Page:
The Australian Government is standing up for the right of Australia’s sugar industry to a competitive environment by taking action in the World Trade Organization (WTO) regarding India’s use of sugar subsidies.
Minister for Trade, Tourism and Investment Simon Birmingham said the use of domestic subsidies by India had contributed to a significant downturn in world sugar prices that was impacting our local sugar industry.
”We will support the right of our sugar industry to compete on equal terms and will utilise well established global trading rules to defend the interests of our farmers,” Minister Birmingham said.
“Whilst we support efforts by countries to develop their agricultural industries, these efforts need to be consistent with their WTO obligations and applied in a manner that doesn’t distort global trade.
“We have raised our industry’s deeply held concerns on numerous occasions with senior levels of the Indian Government. We are disappointed our concerns haven’t been addressed and now see little choice other than to ramp up our efforts to stand up for the rights of our cane farmers and sugar millers.
“We will now engage in formal discussions with India and other WTO members regarding this issue at the upcoming WTO Committee of Agriculture meeting. We continue to be willing to engage in any and all discussions that may resolve this issue.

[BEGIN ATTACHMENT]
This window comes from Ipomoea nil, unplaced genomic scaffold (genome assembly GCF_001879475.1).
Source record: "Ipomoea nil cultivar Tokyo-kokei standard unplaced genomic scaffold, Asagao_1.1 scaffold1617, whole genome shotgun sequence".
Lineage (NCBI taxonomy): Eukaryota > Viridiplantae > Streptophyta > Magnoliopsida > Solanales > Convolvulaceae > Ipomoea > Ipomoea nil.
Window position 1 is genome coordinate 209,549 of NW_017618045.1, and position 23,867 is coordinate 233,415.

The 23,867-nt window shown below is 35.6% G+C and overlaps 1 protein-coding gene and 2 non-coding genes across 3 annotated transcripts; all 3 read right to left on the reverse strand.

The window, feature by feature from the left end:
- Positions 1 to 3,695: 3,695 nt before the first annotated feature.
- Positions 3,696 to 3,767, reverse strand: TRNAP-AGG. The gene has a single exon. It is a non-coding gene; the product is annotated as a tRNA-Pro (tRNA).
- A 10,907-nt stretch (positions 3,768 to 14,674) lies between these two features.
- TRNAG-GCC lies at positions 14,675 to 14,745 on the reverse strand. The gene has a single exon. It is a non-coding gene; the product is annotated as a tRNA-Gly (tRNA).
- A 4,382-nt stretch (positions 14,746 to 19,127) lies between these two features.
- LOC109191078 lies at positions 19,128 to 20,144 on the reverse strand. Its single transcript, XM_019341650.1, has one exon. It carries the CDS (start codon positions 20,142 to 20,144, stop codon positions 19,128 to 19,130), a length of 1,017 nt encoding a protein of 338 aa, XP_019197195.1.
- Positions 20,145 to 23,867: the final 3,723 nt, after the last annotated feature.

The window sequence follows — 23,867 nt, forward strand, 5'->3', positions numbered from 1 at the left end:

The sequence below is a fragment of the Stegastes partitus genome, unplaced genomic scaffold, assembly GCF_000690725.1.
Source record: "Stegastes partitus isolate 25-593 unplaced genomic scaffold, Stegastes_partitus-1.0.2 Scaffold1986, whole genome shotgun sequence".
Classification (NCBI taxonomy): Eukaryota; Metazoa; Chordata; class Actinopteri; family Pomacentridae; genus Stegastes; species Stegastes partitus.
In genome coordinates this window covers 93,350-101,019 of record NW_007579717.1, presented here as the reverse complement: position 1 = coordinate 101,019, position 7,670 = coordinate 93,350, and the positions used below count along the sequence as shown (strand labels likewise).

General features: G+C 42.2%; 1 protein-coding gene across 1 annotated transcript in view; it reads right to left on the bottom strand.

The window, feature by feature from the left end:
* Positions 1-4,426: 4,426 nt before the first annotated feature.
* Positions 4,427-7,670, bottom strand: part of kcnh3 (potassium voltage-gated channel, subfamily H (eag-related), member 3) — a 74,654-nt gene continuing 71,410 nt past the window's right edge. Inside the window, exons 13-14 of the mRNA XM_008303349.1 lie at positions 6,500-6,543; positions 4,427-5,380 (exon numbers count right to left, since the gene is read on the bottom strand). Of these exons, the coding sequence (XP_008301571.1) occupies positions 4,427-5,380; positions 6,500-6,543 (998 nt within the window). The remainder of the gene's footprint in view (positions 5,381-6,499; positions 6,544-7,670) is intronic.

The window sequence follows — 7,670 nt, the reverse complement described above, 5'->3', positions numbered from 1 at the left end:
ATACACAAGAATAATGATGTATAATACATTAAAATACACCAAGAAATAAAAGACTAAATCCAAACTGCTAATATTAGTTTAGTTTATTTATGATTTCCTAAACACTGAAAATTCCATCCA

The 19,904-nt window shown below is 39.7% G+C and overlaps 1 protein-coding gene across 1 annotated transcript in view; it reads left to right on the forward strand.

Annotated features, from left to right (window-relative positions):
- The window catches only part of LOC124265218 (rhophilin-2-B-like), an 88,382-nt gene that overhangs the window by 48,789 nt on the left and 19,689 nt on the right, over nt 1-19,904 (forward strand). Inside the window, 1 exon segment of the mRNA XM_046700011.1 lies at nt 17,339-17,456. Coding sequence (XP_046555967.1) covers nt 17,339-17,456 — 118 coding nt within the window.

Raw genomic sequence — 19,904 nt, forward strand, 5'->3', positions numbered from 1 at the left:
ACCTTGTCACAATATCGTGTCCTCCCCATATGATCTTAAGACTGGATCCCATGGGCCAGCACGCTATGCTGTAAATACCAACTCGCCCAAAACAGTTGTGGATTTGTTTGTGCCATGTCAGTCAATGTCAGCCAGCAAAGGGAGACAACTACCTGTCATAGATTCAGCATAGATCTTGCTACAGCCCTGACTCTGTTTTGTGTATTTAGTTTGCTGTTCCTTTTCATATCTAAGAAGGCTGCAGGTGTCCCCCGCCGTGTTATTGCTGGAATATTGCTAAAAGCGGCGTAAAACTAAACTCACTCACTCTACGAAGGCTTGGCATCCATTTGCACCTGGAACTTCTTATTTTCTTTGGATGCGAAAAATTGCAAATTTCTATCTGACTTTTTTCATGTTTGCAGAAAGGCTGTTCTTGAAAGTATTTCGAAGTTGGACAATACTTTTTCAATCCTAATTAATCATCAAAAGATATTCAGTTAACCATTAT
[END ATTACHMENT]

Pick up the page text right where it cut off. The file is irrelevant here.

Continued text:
“Despite our concerns on sugar subsidies, our relationship with India is far stronger than this one particular issue and I’m confident Australia and India will build on their already vibrant economic and strategic relationship well into the future.”
Minister for Agriculture and Water Resources David Littleproud said distortions to the global sugar market had impacted Australia’s 4,000 cane farms and 24 sugar mills.
“I want our farmers to be fairly rewarded for their effort,” Minister Littleproud said.
“We’re in there fighting for our sugar farmers. They deserve someone in their corner who isn’t afraid to use the options available to them.
“We’ll continue to support our farmers and producers, and make sure their interests are protected.”
Assistant Minister for Trade, Tourism and Investment Mark Coulton said this action was about standing up for our regional producers and the $2 billion sugar industry.
“This is about protecting 40,000 direct and indirect jobs and the health of regional communities,” Assistant Minister Coulton said.
Source: Australian Government